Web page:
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Need help with sealed pickup repair!

Discussion in 'Pickups & Electronics [BG]' started by rogerbmiller, May 25, 2005.


  1. rogerbmiller

    rogerbmiller Gold Supporting Member

    Sep 16, 2003
    NYC
    Hello,

    I have an old Aria bass and one of the pickups is shot. It needs to be rewired but the pickup is completely sealed with epoxy. Does anyone know if this is fixable? The local guitar show claims that they cannot do anything since the pickup is epoxied shut. Does anyone have experience with this??? Is there anyone that can fix this?

    Thanks.
     
  2. David Wilson

    David Wilson Administrator Staff Member Administrator Supporting Member

    Oct 14, 2002
    Lower Westchester, NY
    I don't know your experience with wiring etc, so don't be offended when I ask:

    Are you certain it's the pickup, and not the wiring? i.e. the hot lead is no longer wired to the vol or blend pot in question.
     
  3. Alowishus

    Alowishus

    Feb 28, 2005
    Im electronically retarded, but if it really is the pickup then the best thing you can do is just replace the pickup as a whole. Not to get really off track but this reminds me of the time the interface on my portable HD with all of my music/vidoes failed. I sat there for maybe 40 minutes looking for the screws until I just said "screw it" and smashed it open.
     
  4. David Wilson

    David Wilson Administrator Staff Member Administrator Supporting Member

    Oct 14, 2002
    Lower Westchester, NY
    Usually, yes. But in this case the pickup is in a non standard housing shape. The nearest match is EMG soapbars, and Roger is wanting to keep the bass as stock as possible.
    Part of the mojo of the old Arias is that they have a sound of their own, due in part to pickups, so I'd be thinking the same way as Roger on this one.
     
  5. Did that help at all :p ?
     
  6. rogerbmiller

    rogerbmiller Gold Supporting Member

    Sep 16, 2003
    NYC
    No offense taken. I am totally clueless about this stuff. I had some repair pros look at it and they were quite sure the PU is cashed. Apparently it is molded with epoxy so it is toast-- there is no way to get to the guts to reire it. So I have to try to find another PU unless there is someone out there who can save it. But I would imagine this entails decomposing the PU with acetone and then reconstructing it. Seems a bit much.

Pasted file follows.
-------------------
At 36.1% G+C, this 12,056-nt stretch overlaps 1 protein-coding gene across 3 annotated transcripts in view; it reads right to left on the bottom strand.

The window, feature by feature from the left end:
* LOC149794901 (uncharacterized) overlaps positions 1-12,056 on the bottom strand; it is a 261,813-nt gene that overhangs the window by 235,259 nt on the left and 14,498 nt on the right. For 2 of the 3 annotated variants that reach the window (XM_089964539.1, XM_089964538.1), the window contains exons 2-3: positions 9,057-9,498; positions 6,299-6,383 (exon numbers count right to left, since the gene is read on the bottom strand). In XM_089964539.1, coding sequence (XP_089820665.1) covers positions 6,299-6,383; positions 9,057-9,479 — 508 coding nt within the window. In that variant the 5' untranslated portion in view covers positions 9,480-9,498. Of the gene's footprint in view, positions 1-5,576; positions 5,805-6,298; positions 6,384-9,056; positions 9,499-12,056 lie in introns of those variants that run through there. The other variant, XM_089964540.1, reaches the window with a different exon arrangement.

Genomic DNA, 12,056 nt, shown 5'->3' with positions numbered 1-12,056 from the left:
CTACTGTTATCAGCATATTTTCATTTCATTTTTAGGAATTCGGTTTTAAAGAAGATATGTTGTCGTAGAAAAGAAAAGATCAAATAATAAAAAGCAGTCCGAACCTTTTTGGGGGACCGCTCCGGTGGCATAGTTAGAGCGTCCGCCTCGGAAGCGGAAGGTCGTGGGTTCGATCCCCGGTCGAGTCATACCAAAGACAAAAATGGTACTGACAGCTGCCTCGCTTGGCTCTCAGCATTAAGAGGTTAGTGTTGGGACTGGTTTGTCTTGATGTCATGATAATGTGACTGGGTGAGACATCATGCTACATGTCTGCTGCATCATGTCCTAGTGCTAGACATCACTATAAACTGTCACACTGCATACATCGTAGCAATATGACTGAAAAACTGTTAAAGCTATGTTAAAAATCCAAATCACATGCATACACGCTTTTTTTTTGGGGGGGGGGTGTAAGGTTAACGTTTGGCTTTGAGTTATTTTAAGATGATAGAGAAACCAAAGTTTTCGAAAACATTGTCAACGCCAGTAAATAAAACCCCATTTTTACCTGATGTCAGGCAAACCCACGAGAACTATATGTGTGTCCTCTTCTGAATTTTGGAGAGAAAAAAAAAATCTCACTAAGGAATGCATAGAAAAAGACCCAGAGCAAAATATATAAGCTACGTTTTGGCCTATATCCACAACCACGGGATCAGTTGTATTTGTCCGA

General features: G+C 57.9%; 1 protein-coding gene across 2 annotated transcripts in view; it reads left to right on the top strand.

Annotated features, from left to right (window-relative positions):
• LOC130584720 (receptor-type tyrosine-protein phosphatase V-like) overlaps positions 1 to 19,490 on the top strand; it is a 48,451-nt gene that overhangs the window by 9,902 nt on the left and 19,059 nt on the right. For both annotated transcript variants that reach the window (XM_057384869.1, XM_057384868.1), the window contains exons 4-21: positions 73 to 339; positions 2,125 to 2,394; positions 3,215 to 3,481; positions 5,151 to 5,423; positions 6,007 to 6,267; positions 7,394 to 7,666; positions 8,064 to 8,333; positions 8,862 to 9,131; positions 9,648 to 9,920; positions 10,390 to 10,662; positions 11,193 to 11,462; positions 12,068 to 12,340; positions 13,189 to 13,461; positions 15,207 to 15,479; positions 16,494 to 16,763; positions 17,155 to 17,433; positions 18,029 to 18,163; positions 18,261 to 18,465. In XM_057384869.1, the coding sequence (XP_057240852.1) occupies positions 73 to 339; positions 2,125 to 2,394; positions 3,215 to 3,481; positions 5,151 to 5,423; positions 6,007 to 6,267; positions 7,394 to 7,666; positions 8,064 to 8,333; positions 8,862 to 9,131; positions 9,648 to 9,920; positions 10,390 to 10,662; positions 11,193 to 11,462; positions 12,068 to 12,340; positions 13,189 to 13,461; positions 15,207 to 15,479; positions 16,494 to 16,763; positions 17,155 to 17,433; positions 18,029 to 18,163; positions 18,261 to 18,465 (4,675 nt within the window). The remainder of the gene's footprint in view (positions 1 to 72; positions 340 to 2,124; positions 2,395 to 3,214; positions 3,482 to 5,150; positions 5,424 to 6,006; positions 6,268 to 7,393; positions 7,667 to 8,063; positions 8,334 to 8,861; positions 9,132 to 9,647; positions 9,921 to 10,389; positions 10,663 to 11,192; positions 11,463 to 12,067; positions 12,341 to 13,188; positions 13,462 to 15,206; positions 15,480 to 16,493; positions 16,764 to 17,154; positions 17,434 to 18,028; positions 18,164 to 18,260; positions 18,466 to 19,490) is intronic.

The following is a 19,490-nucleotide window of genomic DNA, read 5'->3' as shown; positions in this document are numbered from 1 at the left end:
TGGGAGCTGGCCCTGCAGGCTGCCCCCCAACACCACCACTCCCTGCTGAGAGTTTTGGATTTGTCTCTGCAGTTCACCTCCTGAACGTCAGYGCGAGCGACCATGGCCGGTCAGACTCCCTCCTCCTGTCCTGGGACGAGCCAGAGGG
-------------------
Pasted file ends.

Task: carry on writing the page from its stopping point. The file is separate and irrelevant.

Adding insult to injury, I own a spare set of SB-1000 guts-- pickup, cap, preamp and all. I was going to use the spare PU but apparently the PU's for the SB1000 are pre-wire for series mode and again, you cannot rig it because of the epoxy casing.

    Then I called and emiled around the world today as Aria still makes the same model in Japan (though they call it the SB-800) and learned that the new PU's they use are a different size from the original Matsumoku's so the routing is not even the same.

    So I am on the lookout for a spare pickup from an SB-700, SB-600, SB-900, SB-R60, SB-R80, SB-Elite or any other passive Aria SB that had the P/S switch. There are so many people that buy these things to hot rod them (I'll save my comments on that one for another post :spit: ) that you'd think there is a spare out there somewhere...
     
  7. See if you can reach Kent Armstrong through WD Music, It may take a while for him to get back to you, but he saved a Gibson Ripper pick up for me, that Lindy Fralin wouldn't even look at. He will do custom rewinds, and he does a super job, and as I remember very reasonalble. I honestly believe the man could build you a matching pick up from scratch.

    http://www.wdmusic.com


    John
     
  8. Steve

    Steve

    Aug 10, 2001
    you can't save a potted pickup with out destroying it.

    You can however save the cover and the bobbin and have it rewound if you know the gage and length of the winding.
     
  9. rogerbmiller

    rogerbmiller Gold Supporting Member

    Sep 16, 2003
    NYC
    John,

    I owe you big time! I called Kent, and he can in fact build me a new PU from scratch!

    It turns out he has done hundreds of these for other Aria fanatics in the same predicament. He also told me that Mr. Arai, the owner of Aria, recently approached him at a trade show. Mr. Arai thanked him for making so many Aria customers so happy.

    Apparently, Aria no longer has the the capability to make the PU's they once did. I learned this in my quest for replacement parts from Aria directly. Apparently the original Japanese electronics factory that made the components went under ages ago. The current SB models and reissues have different sized routings for the PU's as compare to the older ones even though they look the same. Strange.

    Anyway, Kent treated my request as if it were so common place that I am supremely confident I will end up with great results. I will keep everyone posted.

    Anyway, thanks again for making me hip to Kent. If he pulls this off, he's a miracle worker in my book.




    Roger